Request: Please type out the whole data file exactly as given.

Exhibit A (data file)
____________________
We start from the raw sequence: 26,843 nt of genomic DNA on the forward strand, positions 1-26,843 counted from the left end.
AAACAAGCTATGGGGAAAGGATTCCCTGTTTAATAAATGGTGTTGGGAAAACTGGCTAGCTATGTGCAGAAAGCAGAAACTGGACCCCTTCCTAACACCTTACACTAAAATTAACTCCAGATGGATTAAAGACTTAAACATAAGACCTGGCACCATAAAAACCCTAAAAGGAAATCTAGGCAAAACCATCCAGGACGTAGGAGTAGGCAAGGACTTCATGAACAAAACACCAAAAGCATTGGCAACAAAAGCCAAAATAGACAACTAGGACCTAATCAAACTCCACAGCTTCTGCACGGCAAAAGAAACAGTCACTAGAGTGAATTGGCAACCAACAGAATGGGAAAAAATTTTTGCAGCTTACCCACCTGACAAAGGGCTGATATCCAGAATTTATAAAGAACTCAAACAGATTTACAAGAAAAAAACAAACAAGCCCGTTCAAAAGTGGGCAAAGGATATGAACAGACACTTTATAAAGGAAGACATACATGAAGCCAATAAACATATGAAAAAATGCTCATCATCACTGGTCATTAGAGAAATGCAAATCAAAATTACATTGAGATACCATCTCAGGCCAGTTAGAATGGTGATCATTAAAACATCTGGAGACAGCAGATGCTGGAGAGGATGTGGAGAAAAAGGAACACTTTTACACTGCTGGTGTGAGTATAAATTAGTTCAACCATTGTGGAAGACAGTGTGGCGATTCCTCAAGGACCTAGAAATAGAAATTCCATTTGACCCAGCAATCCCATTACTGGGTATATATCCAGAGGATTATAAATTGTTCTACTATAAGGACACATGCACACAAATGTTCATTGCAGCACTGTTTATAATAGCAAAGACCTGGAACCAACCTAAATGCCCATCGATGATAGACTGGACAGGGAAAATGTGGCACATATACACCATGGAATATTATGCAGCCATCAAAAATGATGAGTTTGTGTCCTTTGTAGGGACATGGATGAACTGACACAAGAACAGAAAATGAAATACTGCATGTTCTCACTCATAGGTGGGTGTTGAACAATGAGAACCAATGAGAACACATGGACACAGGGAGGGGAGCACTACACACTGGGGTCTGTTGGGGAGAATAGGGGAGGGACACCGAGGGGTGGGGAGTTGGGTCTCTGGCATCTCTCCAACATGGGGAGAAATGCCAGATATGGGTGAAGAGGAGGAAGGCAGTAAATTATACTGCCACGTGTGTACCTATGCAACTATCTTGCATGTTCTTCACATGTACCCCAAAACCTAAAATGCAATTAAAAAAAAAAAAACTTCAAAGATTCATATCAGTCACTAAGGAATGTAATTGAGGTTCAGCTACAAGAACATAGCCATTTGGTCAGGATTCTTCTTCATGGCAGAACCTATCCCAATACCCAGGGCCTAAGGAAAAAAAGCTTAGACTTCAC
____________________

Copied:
We start from the raw sequence: 26,843 nt of genomic DNA on the forward strand, positions 1-26,843 counted from the left end.
AAACAAGCTATGGGGAAAGGATTCCCTGTTTAATAAATGGTGTTGGGAAAACTGGCTAGCTATGTGCAGAAAGCAGAAACTGGACCCCTTCCTAACACCTTACACTAAAATTAACTCCAGATGGATTAAAGACTTAAACATAAGACCTGGCACCATAAAAACCCTAAAAGGAAATCTAGGCAAAACCATCCAGGACGTAGGAGTAGGCAAGGACTTCATGAACAAAACACCAAAAGCATTGGCAACAAAAGCCAAAATAGACAACTAGGACCTAATCAAACTCCACAGCTTCTGCACGGCAAAAGAAACAGTCACTAGAGTGAATTGGCAACCAACAGAATGGGAAAAAATTTTTGCAGCTTACCCACCTGACAAAGGGCTGATATCCAGAATTTATAAAGAACTCAAACAGATTTACAAGAAAAAAACAAACAAGCCCGTTCAAAAGTGGGCAAAGGATATGAACAGACACTTTATAAAGGAAGACATACATGAAGCCAATAAACATATGAAAAAATGCTCATCATCACTGGTCATTAGAGAAATGCAAATCAAAATTACATTGAGATACCATCTCAGGCCAGTTAGAATGGTGATCATTAAAACATCTGGAGACAGCAGATGCTGGAGAGGATGTGGAGAAAAAGGAACACTTTTACACTGCTGGTGTGAGTATAAATTAGTTCAACCATTGTGGAAGACAGTGTGGCGATTCCTCAAGGACCTAGAAATAGAAATTCCATTTGACCCAGCAATCCCATTACTGGGTATATATCCAGAGGATTATAAATTGTTCTACTATAAGGACACATGCACACAAATGTTCATTGCAGCACTGTTTATAATAGCAAAGACCTGGAACCAACCTAAATGCCCATCGATGATAGACTGGACAGGGAAAATGTGGCACATATACACCATGGAATATTATGCAGCCATCAAAAATGATGAGTTTGTGTCCTTTGTAGGGACATGGATGAACTGACACAAGAACAGAAAATGAAATACTGCATGTTCTCACTCATAGGTGGGTGTTGAACAATGAGAACCAATGAGAACACATGGACACAGGGAGGGGAGCACTACACACTGGGGTCTGTTGGGGAGAATAGGGGAGGGACACCGAGGGGTGGGGAGTTGGGTCTCTGGCATCTCTCCAACATGGGGAGAAATGCCAGATATGGGTGAAGAGGAGGAAGGCAGTAAATTATACTGCCACGTGTGTACCTATGCAACTATCTTGCATGTTCTTCACATGTACCCCAAAACCTAAAATGCAATTAAAAAAAAAAAAACTTCAAAGATTCATATCAGTCACTAAGGAATGTAATTGAGGTTCAGCTACAAGAACATAGCCATTTGGTCAGGATTCTTCTTCATGGCAGAACCTATCCCAATACCCAGGGCCTAAGGAAAAAAAGCTTAGACTTCAC